Vineyard tours and wine tasting experiences are not the first things that come to mind when undertaking a luxury charter vacation, but many notable wine regions are, in fact, within easy reach of the top charter destinations.
YachtCharterFleet rounds-up six of the best wine regions to visit by luxury yacht.
Home to world-renowned wine regions such as Champagne, Bordeaux and Burgundy, France is a top destination for wine lovers and this is no less true for wine lovers cruising the French Riviera on a charter vacation. Indeed, the glittering coastline and its hinterland make up the region of Provence, home to 540 wineries famed for their production of light, refreshing rosés.
Grown for more than 2,000 years, the vines of Provence are scattered across seaside towns such as Bandol and Cassis as well on the outskirts of St Tropez and Nice, making cellar tours and tastings easily accessible to yacht goers.
For those with more time to explore, head inland for spectacular vistas as vineries grow alongside lavender fields and olive groves, and across hilltops and the looming Massif des Maures mountain range.
The key grape variety for Provence’s reds and roses is Mourvèdre, which has typical aromas of dark berries yet others include Grenache, the native Tibouren and Carignan.
The wild beauty of Corsica offers an idyllic antidote to the glitz and glamour of the nearby French Riviera, and circling the island’s verdant perimeter of rugged hills and dense forests is a plethora of vineries to discover.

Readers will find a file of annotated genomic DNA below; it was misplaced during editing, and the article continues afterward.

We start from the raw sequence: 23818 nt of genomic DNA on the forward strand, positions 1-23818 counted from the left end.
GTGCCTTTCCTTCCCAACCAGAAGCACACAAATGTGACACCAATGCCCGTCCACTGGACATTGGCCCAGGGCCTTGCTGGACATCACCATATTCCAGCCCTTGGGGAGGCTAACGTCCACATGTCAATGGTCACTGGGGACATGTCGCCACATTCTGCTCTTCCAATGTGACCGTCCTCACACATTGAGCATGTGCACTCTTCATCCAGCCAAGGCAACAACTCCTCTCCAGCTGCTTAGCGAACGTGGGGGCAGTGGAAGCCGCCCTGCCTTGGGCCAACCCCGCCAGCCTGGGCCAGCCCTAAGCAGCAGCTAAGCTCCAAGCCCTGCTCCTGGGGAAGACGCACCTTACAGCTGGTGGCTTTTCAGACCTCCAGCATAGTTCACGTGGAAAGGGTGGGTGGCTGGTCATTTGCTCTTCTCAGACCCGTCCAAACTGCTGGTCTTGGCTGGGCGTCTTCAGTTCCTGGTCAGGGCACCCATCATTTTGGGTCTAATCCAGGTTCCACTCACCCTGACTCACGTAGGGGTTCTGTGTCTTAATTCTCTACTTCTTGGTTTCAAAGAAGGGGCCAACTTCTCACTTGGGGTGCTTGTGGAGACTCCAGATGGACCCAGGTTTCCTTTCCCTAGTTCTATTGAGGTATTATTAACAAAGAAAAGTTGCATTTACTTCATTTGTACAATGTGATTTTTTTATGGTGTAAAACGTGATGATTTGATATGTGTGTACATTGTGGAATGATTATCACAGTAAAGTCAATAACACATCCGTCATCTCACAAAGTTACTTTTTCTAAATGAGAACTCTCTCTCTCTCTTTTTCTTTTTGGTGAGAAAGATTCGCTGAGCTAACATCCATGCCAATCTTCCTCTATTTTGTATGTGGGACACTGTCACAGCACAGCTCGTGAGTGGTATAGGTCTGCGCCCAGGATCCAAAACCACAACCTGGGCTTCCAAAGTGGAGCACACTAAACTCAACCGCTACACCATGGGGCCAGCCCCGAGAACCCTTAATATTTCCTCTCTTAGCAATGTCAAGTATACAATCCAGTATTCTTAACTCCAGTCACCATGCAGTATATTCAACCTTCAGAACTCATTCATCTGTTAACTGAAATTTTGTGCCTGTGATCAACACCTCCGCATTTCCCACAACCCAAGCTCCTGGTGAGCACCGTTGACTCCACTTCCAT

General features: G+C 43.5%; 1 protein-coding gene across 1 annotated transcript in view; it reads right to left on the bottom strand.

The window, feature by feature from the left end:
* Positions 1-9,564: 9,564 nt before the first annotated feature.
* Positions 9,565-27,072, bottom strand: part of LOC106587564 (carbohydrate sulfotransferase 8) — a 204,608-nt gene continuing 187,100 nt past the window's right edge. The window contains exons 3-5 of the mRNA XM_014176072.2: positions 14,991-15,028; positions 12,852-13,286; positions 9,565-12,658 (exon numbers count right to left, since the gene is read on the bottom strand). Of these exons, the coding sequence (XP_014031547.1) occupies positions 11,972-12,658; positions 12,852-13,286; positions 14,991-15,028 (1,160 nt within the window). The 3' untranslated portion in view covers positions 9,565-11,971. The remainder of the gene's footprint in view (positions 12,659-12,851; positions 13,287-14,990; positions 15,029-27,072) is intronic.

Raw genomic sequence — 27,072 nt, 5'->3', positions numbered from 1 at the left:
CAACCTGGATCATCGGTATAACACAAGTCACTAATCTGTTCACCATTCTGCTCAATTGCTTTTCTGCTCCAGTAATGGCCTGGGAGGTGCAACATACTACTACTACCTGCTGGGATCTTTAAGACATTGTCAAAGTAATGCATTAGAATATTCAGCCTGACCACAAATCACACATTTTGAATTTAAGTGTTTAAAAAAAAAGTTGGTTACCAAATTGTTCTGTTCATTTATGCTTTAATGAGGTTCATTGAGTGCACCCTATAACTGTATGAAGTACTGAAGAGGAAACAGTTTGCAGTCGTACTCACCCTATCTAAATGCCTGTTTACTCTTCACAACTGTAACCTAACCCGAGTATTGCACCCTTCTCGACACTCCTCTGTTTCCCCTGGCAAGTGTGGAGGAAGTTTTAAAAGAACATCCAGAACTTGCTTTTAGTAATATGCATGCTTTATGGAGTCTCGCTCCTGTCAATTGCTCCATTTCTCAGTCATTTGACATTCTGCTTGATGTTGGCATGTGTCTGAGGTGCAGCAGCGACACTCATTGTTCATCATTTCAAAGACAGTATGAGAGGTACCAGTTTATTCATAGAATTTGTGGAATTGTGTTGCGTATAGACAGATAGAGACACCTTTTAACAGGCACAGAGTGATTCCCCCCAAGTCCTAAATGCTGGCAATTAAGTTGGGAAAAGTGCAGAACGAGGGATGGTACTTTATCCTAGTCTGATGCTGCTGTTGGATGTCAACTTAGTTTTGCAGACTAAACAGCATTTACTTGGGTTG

In the north, vines cling to small terraces overlooking the sea while the oldest and most famous vines of Corsica cover the Patrimonio hills. The Nielluccio grape abounds in these parts, creating a complex, aromatic feast of red fruits, herbs and minerals
On the west coast, the island’s highest vineyards overlook the capital of Ajaccio and, further south, the vines of Porto-Vecchio merge with landscapes of beach and pine forests, and the wine region of Balagne spans between the seaside towns of Ile Rousse and Calvi. The leading grape here is sciaccarellu, known for its complexity and elegance.
The main white wine of Corsica is vermentinu, which differs in its tasted depending on whether the grapes were harvested in the clay and limestone soils of the north or the sandstone, volcanic soils in the south.
Italy regularly ranks as the world’s top wine producer and, with much of its beautiful countryside dedicated to viticulture, no visit to the Mediterranean hotspot would be complete without discovering one of its wine regions.
Yacht charterers are very well placed to explore the unique wine trail of Liguria as it covers the same ground as the Italian Riviera in the northwest of the country. From the comfort of a luxury charter yacht, guests can appreciate the lengths taken to grow vines along the rugged coastline.
Terraces are carved into the rocky terrain of hills that plunge into the coastline and, in places, land has to be cultivated by hand as the slopes are so steep. Spot farmers harvesting by hand and carrying baskets of grapes on their shoulders.
A visit ashore is definitely worthwhile as visitors can come face-to-face with artisanal producers and sample their rare wines which, made in limited quantities, are hardly ever exported.
Among Liguria’s best known wines are whites made from Bosco, Albarola and Vermentino grapes grown in the cliff-side vineyards among Cinque Terre, while Dolceacqua in the west produces subtle, fruity reds from the indigenous Rossese grape.